Film Review: Destined

Tracking one life, on two possible paths, the gloomy drama 'Destined' derails into a rut of self-seriousness.
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A life of crime must be hard, sometimes unbearably stressful. Perhaps the near-constant need to stay alert, on-guard and impregnable can grip a person’s psyche and never let go. That appears to be the case for Sheed, the street-level crime boss portrayed with glowering intensity by Cory Hardrict in writer-director Qasim Basir’s dual-track drama Destined.

Introducing Sheed as a boy in Detroit’s Brewster public-housing projects, the film opens as he’s cruelly initiated into a life of slinging drugs on the streets of his blighted neighborhood. Soon, Sheed finds himself being chased down by the cops, a pivotal juncture in his life that the filmmaker uses deftly to launch the film’s two timelines. In one, Sheed rises from street-corner pusher to the dealer in charge, served by a gun-toting crew and a hotheaded lieutenant, Cal (Robert Christopher Riley). In another life, the kid grows up to be Rasheed, who gets out of the game and follows his passion for art into pursuing success as an architect, cheered on by his friend, Calvin (also Riley).

The separate storylines, marked visually by their respective warm- and cool-filtered hues, seethe with quiet intensity strewn with loud bursts of tightly shot action and gun violence. On either side of the Sheed/Rasheed divide, the stories are heavily plotted, and populated by opposing, or complementary, versions of characters who exist in the opposite timeline.

So, Sheed’s plot features Jesse Metcalfe in a solid performance as righteous detective Officer Holder, while in Rasheed’s universe Metcalfe is the savvy developer Dylan Holder, who’s planning to build luxury condos out of the hollowed-out remains of Rasheed’s childhood neighborhood. Sheed’s mother, April (Paula Devicq), is a struggling addict who reaps the proceeds of her drug-dealing son’s illegal lifestyle, while Rasheed’s mom lives modestly, but fully supports her son’s well-being.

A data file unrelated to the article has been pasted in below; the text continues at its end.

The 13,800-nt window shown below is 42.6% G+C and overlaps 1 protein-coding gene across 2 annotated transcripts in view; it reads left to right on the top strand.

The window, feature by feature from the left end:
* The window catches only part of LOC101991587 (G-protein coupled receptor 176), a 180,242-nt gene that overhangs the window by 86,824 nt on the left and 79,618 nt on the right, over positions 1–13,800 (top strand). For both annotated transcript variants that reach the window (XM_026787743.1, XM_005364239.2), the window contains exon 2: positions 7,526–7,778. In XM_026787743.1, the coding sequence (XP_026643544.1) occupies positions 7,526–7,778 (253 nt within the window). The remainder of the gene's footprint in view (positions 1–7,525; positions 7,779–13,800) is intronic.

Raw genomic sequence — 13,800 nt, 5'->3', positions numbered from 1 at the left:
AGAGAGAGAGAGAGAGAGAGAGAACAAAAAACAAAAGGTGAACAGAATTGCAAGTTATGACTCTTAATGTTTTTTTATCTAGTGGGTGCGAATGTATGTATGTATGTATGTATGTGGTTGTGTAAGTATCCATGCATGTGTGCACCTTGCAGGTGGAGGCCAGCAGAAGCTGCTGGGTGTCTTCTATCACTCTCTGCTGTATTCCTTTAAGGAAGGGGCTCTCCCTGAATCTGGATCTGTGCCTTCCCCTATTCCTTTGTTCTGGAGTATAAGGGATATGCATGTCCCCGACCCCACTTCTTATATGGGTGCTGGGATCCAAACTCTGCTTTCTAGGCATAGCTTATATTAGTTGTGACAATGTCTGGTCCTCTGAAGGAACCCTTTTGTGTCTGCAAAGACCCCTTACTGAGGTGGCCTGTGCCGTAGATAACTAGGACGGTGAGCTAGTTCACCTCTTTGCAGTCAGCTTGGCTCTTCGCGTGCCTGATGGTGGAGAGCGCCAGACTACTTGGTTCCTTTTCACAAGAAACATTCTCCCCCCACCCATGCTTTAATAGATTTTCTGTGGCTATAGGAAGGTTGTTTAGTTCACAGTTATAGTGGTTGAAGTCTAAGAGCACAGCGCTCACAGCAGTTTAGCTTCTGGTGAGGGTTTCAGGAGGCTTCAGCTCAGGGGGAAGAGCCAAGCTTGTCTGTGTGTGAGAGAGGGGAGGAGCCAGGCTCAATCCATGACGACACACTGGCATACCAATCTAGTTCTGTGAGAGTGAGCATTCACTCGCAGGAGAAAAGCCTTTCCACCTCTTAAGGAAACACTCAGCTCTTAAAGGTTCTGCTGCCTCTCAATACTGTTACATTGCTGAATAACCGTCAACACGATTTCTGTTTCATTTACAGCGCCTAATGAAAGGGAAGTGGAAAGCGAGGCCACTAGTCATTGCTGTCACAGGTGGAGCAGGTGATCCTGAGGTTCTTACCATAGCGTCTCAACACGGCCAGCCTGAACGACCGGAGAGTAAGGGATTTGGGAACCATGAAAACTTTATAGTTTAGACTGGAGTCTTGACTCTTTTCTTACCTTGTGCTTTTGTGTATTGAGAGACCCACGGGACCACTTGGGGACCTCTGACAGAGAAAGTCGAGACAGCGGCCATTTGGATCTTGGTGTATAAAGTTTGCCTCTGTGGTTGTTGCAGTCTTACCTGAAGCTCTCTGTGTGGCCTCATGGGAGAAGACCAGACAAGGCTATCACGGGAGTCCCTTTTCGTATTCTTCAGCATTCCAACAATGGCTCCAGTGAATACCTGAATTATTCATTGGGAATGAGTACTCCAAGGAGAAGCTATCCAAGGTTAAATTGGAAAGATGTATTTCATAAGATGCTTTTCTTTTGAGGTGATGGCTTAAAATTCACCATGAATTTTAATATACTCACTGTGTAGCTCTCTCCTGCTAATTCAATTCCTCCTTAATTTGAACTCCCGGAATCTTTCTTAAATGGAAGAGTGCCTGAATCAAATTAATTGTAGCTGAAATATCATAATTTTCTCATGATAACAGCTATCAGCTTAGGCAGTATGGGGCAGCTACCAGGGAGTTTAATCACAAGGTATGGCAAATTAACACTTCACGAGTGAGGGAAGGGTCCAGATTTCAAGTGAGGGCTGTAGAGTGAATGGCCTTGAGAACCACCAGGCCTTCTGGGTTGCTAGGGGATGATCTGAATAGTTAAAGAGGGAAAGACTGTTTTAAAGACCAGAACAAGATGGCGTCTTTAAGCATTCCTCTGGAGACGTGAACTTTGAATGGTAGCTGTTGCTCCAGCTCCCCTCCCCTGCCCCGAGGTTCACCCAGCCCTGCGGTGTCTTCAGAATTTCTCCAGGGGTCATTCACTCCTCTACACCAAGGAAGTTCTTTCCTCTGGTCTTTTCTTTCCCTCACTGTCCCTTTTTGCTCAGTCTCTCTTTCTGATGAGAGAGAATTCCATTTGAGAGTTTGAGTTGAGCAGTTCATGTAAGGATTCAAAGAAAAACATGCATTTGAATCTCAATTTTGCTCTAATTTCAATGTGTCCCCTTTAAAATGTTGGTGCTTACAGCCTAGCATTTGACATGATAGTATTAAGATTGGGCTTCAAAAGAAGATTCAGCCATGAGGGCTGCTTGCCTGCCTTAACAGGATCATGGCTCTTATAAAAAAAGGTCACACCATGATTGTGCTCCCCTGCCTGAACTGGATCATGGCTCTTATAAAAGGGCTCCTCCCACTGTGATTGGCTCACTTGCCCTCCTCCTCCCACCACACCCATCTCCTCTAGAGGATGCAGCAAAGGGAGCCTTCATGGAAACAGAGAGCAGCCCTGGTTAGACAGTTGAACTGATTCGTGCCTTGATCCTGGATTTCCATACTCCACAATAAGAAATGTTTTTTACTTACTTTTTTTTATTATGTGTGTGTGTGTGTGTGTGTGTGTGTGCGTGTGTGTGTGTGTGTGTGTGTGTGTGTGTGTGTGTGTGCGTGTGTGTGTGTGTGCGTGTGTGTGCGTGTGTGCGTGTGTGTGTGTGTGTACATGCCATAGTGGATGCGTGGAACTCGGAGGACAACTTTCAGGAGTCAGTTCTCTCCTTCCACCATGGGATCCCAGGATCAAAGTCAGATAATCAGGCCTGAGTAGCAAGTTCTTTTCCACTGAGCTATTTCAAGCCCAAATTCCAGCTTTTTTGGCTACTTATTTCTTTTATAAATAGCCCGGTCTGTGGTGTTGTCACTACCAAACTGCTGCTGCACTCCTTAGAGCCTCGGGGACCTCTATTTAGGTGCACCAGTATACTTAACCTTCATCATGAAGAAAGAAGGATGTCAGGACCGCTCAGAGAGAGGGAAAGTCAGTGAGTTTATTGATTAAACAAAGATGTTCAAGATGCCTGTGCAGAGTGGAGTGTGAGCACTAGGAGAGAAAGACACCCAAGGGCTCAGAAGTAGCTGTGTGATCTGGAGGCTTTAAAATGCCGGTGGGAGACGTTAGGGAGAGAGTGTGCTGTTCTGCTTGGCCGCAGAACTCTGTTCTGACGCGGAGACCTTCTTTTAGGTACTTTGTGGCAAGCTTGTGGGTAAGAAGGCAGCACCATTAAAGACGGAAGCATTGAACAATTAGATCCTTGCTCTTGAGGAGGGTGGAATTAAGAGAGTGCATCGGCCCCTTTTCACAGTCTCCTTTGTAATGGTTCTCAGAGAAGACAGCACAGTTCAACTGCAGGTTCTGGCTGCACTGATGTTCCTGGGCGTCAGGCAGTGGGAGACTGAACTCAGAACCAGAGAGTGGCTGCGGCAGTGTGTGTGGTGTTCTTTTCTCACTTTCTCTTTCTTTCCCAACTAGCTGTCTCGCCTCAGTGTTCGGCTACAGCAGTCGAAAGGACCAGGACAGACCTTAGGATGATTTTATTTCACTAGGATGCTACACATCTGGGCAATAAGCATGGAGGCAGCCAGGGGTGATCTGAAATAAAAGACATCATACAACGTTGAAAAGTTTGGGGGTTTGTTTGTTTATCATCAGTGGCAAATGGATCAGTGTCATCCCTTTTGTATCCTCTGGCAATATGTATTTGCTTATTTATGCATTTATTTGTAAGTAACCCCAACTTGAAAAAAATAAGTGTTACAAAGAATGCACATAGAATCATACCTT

The pat contrasts and the bouncing back and forth between both streams do more to deplete the film’s momentum than to build suspense or narrative drive. And the relentlessly downbeat mood doesn’t help propel the two storylines, both destined to end in gunfire. Whether depicting Sheed’s criminal element, or Rasheed’s white-collar conflict, the film adheres to a bent of stone-cold seriousness. The tense mood pervades every scene and interaction, without the relief of humor, or the texture of romance, despite Sheed’s half-hearted interest in Maya (Margot Bingham), a girl from his past. It all becomes a tad exhausting.

Hardrict ably holds the center of the dueling storylines, but he’s allowed little range or dimension in a one-note drama that views even Sheed/Rasheed’s positive emotions—like his love for his mom, or loyalty to his friends—through a lens of pain anddiscord.None of these characters is having any fun, not at home, not at work, not at the nightclub Sheed and Cal frequent, where seemingly drug lords go just to glare at the competition, cultivate gang wars and argue with their girlfriends.

Huddled again and again in a dark corner of the club with Sheed and his cronies, one might long for a moment to whoop it up with the carefree souls on the dance floor who get to laugh, dance and go off to stories where someone cracks a smile every now and then. Even The Godfather’s Corleones put down their pistols and partied once in a while—except, perhaps, Al Pacino’s Michael, the heavy head burdened to wear the family crown. Imagine, then, a film that’s just Michael, running a racket and hating every second of it. Destined is a well-intentioned examination of fate and a disadvantaged young man’s moral choices, but the film’s message gets overwhelmed by its single-mindedly serious approach.

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